In this essay, which is again part of my essay series on Finnish criminal justice, I will try and sketch an answer. As usual, I am not a lawyer and this is not legal advice, and this is not an exhaustive treatise on the subject.
Finnish law is very vague about how immaterial damage is compensated. It basically only gives a list of the forms of immaterial loss for which compensation can be ordered by a court. The main categories related to physical injuries are kipu ja särky (usually translated somewhat inaccurately as pain and suffering) and pysyvä haitta (permanent handicap). Kipu refers to the instant pain suffered when the injury is created, and särky refers to the longer-term but not permanent pain present after the kipu has ended until the injury is healed.
A new act of parliament will amend this at new year, specifying these in greater detail. It amends the existing Damage Compensation Act by defining a list of things that are to be given special weight when measuring the monetary value of personal damage. For pain and suffering, those things are the type of the injury, the type and duration of medical treatment it required, and how long the pain and suffering lasted or is expected to last. For permanent handicap, however, the list is a little different: the type and extent of the injury, and the age of the injured person at the time of injury. This is basically just writing out the existing legal praxis.
There is currently no specific standard against which the courts compare individual cases. However, since one is desperately needed, the courts generally use a substitute. There is a governmental board whose job is to set a standard monetary valuation for different types of injuries sustained in traffic accidents. That standard is intended to be used by insurance companies, but in practice, courts also use them as a guide when considering injuries caused by criminal acts. In relation to pain and suffering, the standard categorizes injuries as follows:
- Category A (petty injury)
- will heal fully leaving no marks in a week or two, requires no hospitalization, causes at most two weeks’ inability to work – scratched skin, small cut, minor bruises etc.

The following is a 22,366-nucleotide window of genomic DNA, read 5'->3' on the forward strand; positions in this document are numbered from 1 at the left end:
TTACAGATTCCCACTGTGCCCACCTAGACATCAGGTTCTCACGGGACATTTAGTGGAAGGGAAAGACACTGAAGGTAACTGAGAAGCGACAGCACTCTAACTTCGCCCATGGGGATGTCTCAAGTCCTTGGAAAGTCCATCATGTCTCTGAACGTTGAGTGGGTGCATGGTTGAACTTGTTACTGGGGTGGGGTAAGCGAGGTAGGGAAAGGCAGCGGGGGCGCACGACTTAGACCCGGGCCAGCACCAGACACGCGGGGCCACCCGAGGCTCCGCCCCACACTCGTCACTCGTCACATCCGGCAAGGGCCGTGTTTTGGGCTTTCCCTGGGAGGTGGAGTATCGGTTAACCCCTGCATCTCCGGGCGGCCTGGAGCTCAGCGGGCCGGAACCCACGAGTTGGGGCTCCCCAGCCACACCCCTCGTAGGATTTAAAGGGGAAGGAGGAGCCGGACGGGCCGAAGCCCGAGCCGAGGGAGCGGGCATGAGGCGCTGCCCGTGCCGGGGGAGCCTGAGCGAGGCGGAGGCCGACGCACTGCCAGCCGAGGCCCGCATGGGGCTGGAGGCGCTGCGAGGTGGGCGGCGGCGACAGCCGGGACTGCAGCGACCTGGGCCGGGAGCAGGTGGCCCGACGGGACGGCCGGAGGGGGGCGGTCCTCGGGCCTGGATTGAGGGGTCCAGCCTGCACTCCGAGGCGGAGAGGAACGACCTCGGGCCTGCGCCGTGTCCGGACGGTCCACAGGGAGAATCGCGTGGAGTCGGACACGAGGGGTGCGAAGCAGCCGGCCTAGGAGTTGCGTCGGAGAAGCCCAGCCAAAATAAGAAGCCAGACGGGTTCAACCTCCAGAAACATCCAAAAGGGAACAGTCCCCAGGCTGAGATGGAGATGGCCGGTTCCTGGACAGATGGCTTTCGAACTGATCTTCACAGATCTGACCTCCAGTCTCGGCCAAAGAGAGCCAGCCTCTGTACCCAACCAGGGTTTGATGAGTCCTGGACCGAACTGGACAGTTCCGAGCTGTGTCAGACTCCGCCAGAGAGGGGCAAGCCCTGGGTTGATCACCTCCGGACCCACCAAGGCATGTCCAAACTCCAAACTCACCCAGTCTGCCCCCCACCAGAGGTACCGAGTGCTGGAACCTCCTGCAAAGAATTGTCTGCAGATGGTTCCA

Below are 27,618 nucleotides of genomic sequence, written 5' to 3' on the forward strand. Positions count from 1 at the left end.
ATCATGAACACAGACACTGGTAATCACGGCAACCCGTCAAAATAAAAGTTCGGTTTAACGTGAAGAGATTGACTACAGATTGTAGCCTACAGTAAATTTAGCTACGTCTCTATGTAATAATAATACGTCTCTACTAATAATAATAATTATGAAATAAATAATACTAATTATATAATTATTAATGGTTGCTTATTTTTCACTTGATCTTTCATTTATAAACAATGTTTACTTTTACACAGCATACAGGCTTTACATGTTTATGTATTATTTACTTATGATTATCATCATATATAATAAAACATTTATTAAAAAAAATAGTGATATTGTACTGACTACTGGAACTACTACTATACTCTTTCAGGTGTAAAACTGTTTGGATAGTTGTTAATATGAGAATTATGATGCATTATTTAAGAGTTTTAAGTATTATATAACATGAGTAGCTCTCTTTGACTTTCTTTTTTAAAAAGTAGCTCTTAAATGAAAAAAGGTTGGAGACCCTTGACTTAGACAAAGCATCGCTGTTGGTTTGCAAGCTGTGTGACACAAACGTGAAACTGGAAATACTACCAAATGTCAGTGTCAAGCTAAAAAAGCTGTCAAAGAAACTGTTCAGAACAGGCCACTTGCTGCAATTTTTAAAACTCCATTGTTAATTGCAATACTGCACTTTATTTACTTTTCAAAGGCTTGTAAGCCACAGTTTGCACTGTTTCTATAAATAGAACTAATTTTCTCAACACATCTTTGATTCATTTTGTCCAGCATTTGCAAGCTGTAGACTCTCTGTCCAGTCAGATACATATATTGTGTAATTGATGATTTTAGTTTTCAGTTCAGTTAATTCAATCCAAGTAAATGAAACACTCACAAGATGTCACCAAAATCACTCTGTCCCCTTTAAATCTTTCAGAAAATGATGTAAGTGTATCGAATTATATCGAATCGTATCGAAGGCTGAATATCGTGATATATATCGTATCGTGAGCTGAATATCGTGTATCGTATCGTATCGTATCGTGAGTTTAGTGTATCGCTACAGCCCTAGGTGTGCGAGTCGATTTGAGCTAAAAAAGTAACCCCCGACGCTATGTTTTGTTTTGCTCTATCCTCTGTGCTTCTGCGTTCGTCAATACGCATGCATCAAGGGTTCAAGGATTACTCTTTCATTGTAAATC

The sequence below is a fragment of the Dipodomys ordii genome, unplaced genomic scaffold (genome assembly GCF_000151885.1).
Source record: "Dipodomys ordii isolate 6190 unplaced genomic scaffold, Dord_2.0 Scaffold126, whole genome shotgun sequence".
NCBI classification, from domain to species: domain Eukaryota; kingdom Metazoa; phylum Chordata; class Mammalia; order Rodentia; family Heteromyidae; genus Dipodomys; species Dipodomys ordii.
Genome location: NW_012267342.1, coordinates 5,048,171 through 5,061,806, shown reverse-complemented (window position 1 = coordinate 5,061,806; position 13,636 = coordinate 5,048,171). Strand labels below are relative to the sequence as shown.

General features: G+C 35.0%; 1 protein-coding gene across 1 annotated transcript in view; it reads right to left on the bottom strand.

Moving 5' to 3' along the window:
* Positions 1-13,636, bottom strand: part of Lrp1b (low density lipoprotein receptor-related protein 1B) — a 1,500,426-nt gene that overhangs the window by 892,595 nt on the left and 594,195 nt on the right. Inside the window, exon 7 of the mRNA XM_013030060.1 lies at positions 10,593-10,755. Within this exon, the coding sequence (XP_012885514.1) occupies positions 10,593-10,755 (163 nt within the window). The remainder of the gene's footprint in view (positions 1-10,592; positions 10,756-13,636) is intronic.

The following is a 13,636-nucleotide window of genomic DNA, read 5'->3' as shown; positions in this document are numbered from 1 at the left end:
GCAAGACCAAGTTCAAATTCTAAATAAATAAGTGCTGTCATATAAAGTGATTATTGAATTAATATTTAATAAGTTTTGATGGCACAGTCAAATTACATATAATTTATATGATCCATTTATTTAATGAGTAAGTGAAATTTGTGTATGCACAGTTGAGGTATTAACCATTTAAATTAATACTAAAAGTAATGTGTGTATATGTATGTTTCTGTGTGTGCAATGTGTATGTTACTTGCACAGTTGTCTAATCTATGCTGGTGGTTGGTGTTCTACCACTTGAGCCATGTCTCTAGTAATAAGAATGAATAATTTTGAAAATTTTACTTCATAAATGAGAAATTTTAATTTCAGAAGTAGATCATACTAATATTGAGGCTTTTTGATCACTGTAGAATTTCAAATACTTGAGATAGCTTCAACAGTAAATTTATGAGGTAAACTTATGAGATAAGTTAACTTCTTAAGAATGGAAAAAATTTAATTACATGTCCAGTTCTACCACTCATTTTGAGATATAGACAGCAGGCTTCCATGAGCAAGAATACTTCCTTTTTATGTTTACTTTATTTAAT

- Category B1 (minor injury)
- requires no resuscitation nor intensive care, requires up to a week of hospitalization without surgery, causes at most two months’ inability to work, causes only insignificant permanent disability – significant bruising, loss of few teeth, simple bone fractures etc.
- Category B2 (medium injury)
- may require resuscitation but not intensive care, requires one to three weeks of hospitalization, no complications in treatment, no need for reconstructive surgery in later care, causes at most seven months’ inability to work, causes only minor permanent disability – simple fractures of the long bones, fractures of facial bones, etc.
- -Category C1 (major injury)
- requires cardiovascular or pulmonary resuscitation, requires short-term respirator use or tracheostomy, in the case of a limb injury, requires demanding surgery, requires reconstructive surgery in later care, requires up to eight weeks of hospitalization, causes up to eight months of inability to work, causes significant permanent disability – loss of all teeth, complicated bone fractures etc.
- Category C2 (especially major injury)
- requires long-term mechanical respiration or resuscitation, major complications in treatment, requires extensive surgery, requires hospitalization for longer than eight weeks, causes a year of inability to work, causes major permanent disability – loss of limb, significant brain damage, loss of fertility, severe burns etc.
- Category C3 (extraordinary injury)
- extraordinary complications in treatment, long-term hospitalization, causes complete disability, causes helplessness – extreme brain damage causing dementia, loss of both upper limbs or both lower limbs, causes permanent pain, permanent quadriplegia, causes complete blindness
As you can see, all categories are described both by the treatment required and by listing sample injuries. These descriptions are complementary, and not identical. In categories A and B, the treatment-based descriptions are conjunctive (all requirements must apply), and in C, they are disjunctive (at least one must apply). I did not translate the descriptions completely; see the Finnish original source if you need more detail.
The traffic injury standard currently specifies the following monetary values for each category:
|C3||at least 16,700 €|
Due to a quirk in the traffic injury ccompensation system, Category A is not compensated in the case of traffic injuries. This does not apply in criminal cases, where Category A is usually taken as “up to 200 €”.
Of course, the specifics of the case will sometimes require departing from this standard in criminal cases (the aggravation in the crime often is taken as a reason to up the monetary damage estimate).
I already mentioned above a new act of parliament. That act, which will enter into force January 1, 2006, creates a new Personal Damage Advisory Board (henkilövahinkoasiain neuvottelukunta), which will follow legal praxis and give recommendations, much like the above-described standard, which courts and other instances deciding on compensation for personal damage can take as a base standard against which individual cases can be measured. The advisory board’s recommendations are likely to supplant the traffic damage standard described above in the future.